from across the yard.

This flower was interesting because it had that stripe. Even more interesting was that another flower from the same plant had the same stripe. If I was more organized I would have saved the seed. Oh well.

This is one of the first daylilies.
The daylilies should make their show over the next 4-6 weeks.

Sometimes a daisy fits in with its louder playmates.

Another early daylily.

More Asiatic lilies
I really like the yellow one, and plan to get some more.

Julia's Recipe for
Lentil Salad

I never ate lentils as a kid at home, not in soup and certainly not in salad. I got acquainted with lentils in the 1970s when we lived on a farm with a bunch of other hippie-types, an era I have mentioned before. At that time and in that setting, I found lentils a bit too earnest, a bit too they're-good-for-you. So I have come upon lentils only in more recent years. Lentils turn up in Indian cuisine (sometimes yellow or pinky-orange) and also in more palatable less militant non-Indian recipes. I make lentil soup in colder weather, as it is a soup which can be made from scratch (if you have stock on hand) in less than an hour. Now it is actually summer-like here in the Midwest and so our thoughts turn to salad. This recipe is taken from From Tapas to Mezes by Joanna Weir. The cookbook covers soups and salads and sides from the Mediterranean, all around the coast.

I started by cooking 1 cup of French lentils in about 4 cups of water, to which I added 2 bay leaves, 4 whole but peeled cloves of garlic and a bit of dried oregano. It took about 25 minutes for the lentils to cook. I fished out the bay leaves and garlic, drained the lentils in the sieve, run them under cold water to cool and then drained them again.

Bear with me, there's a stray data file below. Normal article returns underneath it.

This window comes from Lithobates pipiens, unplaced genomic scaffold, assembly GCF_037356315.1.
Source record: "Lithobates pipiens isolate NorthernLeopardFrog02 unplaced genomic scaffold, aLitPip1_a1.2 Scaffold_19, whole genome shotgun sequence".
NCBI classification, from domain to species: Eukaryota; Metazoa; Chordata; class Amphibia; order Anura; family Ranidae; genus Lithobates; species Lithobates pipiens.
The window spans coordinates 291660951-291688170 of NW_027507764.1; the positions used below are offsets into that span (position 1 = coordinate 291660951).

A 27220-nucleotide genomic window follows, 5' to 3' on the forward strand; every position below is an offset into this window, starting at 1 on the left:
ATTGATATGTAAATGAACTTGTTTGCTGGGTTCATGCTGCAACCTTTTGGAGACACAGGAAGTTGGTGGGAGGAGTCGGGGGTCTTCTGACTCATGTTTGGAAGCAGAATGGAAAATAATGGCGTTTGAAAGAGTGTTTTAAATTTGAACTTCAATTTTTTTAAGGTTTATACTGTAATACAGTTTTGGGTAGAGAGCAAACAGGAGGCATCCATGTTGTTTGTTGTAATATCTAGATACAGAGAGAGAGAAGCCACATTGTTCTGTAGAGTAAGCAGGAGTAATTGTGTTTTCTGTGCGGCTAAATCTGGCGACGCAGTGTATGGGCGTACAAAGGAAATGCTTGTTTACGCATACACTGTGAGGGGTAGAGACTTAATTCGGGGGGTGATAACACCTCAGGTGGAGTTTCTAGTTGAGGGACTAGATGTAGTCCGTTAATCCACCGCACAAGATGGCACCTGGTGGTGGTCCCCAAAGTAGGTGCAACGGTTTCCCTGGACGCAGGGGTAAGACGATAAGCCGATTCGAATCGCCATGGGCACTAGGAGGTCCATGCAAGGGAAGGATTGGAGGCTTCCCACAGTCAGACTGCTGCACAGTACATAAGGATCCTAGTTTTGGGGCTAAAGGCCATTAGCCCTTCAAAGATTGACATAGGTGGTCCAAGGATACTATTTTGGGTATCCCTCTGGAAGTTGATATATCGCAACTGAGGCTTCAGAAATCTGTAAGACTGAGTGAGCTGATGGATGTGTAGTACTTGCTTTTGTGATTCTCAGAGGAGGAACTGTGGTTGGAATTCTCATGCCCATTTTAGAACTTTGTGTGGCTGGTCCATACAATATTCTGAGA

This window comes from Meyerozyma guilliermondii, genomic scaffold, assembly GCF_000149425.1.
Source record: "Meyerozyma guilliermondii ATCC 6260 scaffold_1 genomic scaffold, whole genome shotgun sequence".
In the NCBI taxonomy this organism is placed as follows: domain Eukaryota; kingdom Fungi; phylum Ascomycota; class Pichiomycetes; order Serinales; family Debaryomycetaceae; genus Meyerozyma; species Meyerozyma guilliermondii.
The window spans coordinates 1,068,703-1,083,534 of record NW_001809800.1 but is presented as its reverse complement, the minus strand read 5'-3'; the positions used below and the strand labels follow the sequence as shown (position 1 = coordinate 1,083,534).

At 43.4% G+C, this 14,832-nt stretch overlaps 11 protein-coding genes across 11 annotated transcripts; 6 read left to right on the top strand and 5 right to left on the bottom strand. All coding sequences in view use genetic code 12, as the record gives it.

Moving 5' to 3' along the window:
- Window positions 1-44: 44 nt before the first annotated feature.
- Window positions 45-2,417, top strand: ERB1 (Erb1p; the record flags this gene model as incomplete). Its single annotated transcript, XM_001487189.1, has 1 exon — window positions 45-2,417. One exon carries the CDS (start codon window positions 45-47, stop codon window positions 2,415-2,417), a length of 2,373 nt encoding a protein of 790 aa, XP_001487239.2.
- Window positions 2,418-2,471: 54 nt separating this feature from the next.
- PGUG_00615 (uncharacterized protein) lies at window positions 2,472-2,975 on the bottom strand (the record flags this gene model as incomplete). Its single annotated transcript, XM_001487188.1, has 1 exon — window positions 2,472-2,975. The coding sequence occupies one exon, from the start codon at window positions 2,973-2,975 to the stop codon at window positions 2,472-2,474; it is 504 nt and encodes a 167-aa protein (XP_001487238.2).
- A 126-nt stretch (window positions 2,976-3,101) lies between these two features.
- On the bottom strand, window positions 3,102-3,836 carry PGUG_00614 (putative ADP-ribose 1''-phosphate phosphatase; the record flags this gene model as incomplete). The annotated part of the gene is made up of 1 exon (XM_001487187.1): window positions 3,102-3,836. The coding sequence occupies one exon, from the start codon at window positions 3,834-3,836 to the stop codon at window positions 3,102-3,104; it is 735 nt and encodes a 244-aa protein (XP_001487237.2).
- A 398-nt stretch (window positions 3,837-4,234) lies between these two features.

You could use green (they're actually tan) lentils. I like the French ones for this dish because they seem to hold their shape better.

Next I diced some red onion - it came to 2/3 cup and some red pepper - it came to 1 cup and put all those things in an attractive bowl.

Here is the salad with the red onions but before the red pepper was added.
I chopped up some mint leaves (about 1/2 of one of those little containers of mint from the grocery store) which came to about 1/4 cup.

It pains me to buy mint, which is a weed basically, so we grow it in a pot to keep it from taking over. And while we were gone, it died. Too hot, not enough water. We will buy a plant and put it in a pot and then we will have our own mint again.

I made a vinaigrette dressing with 1/3 cup of olive oil and 1/3 cup of wine vinegar and 1/2 teaspoon of fine (not kosher) salt and 1/4 teaspoon of ground pepper and 1/2 teaspoon of ground cumin. I mixed that up, poured it on the salad, mixed the dressing in gently, let the salad sit on the counter for about 20 minutes so everything could get acquainted and then refrigerated the salad until shortly before dinner.

Just before serving, we grated a little block of feta cheese over the top and added a few (maybe a dozen) pitted kalamata olives, cut in half. Colorful and tasty.

Odds and Ends
I do hope you will find the second post with flower pictures from our travels. It should be right after this one.

I am still waiting for many of the caladium to wake up. I should be about time to start sprinkling the ones that are up around the yard.

I found the first tiny bud on the night blooming cereus. I think it takes 2-3 weeks.

I did find something chewing on a few hosta. Bugs. Remember when there were no bugs. Raise your hand if you would like to go back to April?

Our travels, including Dale Chihuly- June 18, 2017